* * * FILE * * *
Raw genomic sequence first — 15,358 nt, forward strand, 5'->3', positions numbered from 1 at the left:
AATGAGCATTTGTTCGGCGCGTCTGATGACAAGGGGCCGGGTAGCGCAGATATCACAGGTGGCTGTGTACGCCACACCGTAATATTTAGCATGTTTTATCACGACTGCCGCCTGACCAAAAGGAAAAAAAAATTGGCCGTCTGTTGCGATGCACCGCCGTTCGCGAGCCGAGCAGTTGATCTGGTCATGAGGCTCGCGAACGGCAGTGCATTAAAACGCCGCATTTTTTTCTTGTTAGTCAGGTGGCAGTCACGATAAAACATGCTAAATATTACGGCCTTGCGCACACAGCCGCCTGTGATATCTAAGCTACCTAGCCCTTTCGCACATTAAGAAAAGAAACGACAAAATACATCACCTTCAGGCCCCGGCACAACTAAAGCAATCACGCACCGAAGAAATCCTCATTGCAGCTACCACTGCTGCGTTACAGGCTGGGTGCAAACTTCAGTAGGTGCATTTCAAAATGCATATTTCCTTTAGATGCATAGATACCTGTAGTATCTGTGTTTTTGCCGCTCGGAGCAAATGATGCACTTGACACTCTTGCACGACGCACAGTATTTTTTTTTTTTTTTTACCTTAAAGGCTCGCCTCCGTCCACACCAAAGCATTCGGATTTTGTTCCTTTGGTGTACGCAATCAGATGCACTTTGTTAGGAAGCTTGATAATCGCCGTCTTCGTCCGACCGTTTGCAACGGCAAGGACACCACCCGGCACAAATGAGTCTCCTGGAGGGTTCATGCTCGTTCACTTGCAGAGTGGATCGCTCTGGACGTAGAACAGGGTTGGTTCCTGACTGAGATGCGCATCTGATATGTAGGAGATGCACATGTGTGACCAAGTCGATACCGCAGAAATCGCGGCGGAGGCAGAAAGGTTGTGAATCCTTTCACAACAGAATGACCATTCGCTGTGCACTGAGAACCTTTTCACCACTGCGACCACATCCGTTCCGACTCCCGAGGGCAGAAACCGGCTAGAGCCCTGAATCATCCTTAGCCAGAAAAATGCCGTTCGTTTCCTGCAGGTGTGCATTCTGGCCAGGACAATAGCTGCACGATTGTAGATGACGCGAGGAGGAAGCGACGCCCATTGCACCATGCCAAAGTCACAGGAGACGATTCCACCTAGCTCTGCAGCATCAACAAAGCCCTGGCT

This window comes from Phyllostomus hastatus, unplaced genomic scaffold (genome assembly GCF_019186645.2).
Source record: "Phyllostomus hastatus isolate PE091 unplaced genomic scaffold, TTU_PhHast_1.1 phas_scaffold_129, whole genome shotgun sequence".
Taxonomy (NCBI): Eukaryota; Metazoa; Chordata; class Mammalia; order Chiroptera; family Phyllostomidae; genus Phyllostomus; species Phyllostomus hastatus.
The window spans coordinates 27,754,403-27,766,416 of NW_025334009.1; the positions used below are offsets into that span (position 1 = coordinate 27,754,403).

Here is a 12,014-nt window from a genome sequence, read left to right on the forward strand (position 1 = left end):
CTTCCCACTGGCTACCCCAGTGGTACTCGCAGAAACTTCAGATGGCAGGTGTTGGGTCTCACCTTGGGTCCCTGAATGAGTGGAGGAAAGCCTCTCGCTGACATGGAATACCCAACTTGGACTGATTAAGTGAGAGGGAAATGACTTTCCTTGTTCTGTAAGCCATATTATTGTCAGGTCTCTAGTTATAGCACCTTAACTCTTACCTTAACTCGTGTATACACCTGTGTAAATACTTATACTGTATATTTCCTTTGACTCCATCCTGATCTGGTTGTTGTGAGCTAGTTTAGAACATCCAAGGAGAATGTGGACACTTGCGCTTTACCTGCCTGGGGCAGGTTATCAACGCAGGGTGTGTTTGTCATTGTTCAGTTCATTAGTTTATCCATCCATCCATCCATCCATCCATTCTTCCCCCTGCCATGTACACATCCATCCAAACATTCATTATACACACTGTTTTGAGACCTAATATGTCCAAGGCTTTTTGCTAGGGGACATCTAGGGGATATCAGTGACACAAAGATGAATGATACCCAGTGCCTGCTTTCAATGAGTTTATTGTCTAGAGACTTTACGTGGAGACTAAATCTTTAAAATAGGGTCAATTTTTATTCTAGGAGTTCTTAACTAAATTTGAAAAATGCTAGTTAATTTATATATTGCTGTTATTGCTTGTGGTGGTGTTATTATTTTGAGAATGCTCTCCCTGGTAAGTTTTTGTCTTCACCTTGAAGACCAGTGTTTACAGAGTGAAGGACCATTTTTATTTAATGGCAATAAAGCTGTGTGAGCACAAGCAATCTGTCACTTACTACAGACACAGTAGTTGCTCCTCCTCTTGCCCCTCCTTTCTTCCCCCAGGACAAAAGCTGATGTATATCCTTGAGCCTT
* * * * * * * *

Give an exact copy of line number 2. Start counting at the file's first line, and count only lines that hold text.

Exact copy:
AATGAGCATTTGTTCGGCGCGTCTGATGACAAGGGGCCGGGTAGCGCAGATATCACAGGTGGCTGTGTACGCCACACCGTAATATTTAGCATGTTTTATCACGACTGCCGCCTGACCAAAAGGAAAAAAAAATTGGCCGTCTGTTGCGATGCACCGCCGTTCGCGAGCCGAGCAGTTGATCTGGTCATGAGGCTCGCGAACGGCAGTGCATTAAAACGCCGCATTTTTTTCTTGTTAGTCAGGTGGCAGTCACGATAAAACATGCTAAATATTACGGCCTTGCGCACACAGCCGCCTGTGATATCTAAGCTACCTAGCCCTTTCGCACATTAAGAAAAGAAACGACAAAATACATCACCTTCAGGCCCCGGCACAACTAAAGCAATCACGCACCGAAGAAATCCTCATTGCAGCTACCACTGCTGCGTTACAGGCTGGGTGCAAACTTCAGTAGGTGCATTTCAAAATGCATATTTCCTTTAGATGCATAGATACCTGTAGTATCTGTGTTTTTGCCGCTCGGAGCAAATGATGCACTTGACACTCTTGCACGACGCACAGTATTTTTTTTTTTTTTTTACCTTAAAGGCTCGCCTCCGTCCACACCAAAGCATTCGGATTTTGTTCCTTTGGTGTACGCAATCAGATGCACTTTGTTAGGAAGCTTGATAATCGCCGTCTTCGTCCGACCGTTTGCAACGGCAAGGACACCACCCGGCACAAATGAGTCTCCTGGAGGGTTCATGCTCGTTCACTTGCAGAGTGGATCGCTCTGGACGTAGAACAGGGTTGGTTCCTGACTGAGATGCGCATCTGATATGTAGGAGATGCACATGTGTGACCAAGTCGATACCGCAGAAATCGCGGCGGAGGCAGAAAGGTTGTGAATCCTTTCACAACAGAATGACCATTCGCTGTGCACTGAGAACCTTTTCACCACTGCGACCACATCCGTTCCGACTCCCGAGGGCAGAAACCGGCTAGAGCCCTGAATCATCCTTAGCCAGAAAAATGCCGTTCGTTTCCTGCAGGTGTGCATTCTGGCCAGGACAATAGCTGCACGATTGTAGATGACGCGAGGAGGAAGCGACGCCCATTGCACCATGCCAAAGTCACAGGAGACGATTCCACCTAGCTCTGCAGCATCAACAAAGCCCTGGCT